WATERVILLE — Hathaway Creative Center owner Paul Boghossian is poised to start developing a former mill building in the three-mill Water Street complex.

His plans for the 53,000-square-foot building, which formerly housed Central Maine Power Co., include developing work spaces for graphic artists, weavers, ceramic artists, glass blowers and the like.

“They’re little work studios clustered around a cooperative gallery,” Boghossian said.

The studios and gathering place would take up only part of the first floor in the building between the former Hathaway Shirt Co. building and the former Marden’s Surplus & Salvage industrial building.

Boghossian says he also wants to build “incubator kitchens” to be used by culinary staff and students during the daytime. Culinary arts students then would be able to cook all night long.

“If you want to be the next Stonewall Kitchen guy, this is where you start,” Boghossian said, adding that he is in serious discussions with a community college that aims to expand its culinary program.

Boghossian wants to build student housing on the second floor and says two colleges are interested in using student housing there.

A large conference space that could seat 500 people for dinner is a much-sought venue and one Boghossian hopes to create in the building and use in conjunction with the site’s third major building, the site for a hotel, he said.

“That doesn’t exist in Waterville right now,” he said. “This is the conference space that goes with the hotel.”

The hotel would go in the former Marden’s building, closest to the Ticonic Bridge, which carries Route 201 over the Kennebec River between Waterville and Winslow. That building is 165,000 square feet.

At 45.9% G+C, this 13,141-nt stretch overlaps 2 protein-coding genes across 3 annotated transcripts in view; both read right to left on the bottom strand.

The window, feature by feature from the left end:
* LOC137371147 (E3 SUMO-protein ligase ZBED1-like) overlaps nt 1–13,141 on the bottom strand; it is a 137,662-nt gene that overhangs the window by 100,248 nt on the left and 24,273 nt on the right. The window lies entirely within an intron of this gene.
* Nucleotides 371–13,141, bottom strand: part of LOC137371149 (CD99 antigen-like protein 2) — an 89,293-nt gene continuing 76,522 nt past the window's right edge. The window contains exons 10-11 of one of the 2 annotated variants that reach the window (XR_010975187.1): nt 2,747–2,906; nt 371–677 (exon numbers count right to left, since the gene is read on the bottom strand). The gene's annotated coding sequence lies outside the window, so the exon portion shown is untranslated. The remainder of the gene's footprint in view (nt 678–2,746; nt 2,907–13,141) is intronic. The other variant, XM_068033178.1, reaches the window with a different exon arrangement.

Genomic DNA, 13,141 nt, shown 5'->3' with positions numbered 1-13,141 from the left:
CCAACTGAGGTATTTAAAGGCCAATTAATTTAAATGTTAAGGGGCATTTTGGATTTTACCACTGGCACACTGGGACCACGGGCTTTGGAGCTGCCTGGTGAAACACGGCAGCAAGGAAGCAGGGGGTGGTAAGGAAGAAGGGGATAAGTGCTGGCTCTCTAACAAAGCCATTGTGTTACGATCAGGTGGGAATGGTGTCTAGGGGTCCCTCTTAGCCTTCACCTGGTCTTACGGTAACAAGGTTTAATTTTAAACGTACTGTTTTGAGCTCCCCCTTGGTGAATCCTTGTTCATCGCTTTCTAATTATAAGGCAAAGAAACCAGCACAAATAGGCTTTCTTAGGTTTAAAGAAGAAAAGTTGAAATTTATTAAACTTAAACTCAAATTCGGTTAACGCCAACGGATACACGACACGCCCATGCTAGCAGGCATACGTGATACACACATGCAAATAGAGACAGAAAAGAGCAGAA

“There is some interest at this point (in a hotel),” he said. “We’re definitely gaining momentum.”

The former Hathaway Shirt Co. building is 230,000 square feet and was built in three sections from 1890 to 1910, Boghossian said. The shirt factory closed in 2003.

The building is nearly full, but Boghossian is still seeking tenants for the first floor, whose major tenant is the Button Down Cafe. He is courting restaurants to move in and says the spot is ideal for a brew pub.

The building has 67 loft apartments on the fourth and fifth floors, with all but one occupied.

MaineGeneral Health – the building’s anchor tenant, which moved into the building in 2008 – occupies about 40,000 square feet of the third floor with 260 employees, and Cengage Learning, a publishing company, occupies about 9,000 square feet.

Boghossian said Cengage’s space was built out in 100 days “and that was fast, but it’s nice to know we can do it because that’s one of the competitive advantages we have.”

Workers are busy putting more offices on the second floor for MaineGeneral, which plans to consolidate employees from Augusta and Gardiner, as well as from its Seton Campus in Waterville, at Hathaway. Boghossian said it will be mostly billing offices, and construction will be complete in about a month. MaineGeneral is adding a total of about 35,000 square feet.

Boghossian said he is getting requests from people wanting to occupy retail space in the building as a result of MaineGeneral’s expansion and the number of people who will be working in its mill space.

“This project wouldn’t have happened without MaineGeneral,” he said. “There were essentially three community players that made this happen – MaineGeneral, Colby College and the city of Waterville.”

Boghossian, a Colby graduate and Rhode Island developer who lives in Maine part time and has an apartment in the building, said he has put more than $30 million into the former shirt factory so far.

He has long touted the idea that in order for downtowns to survive and thrive, people must be living and working downtown.

.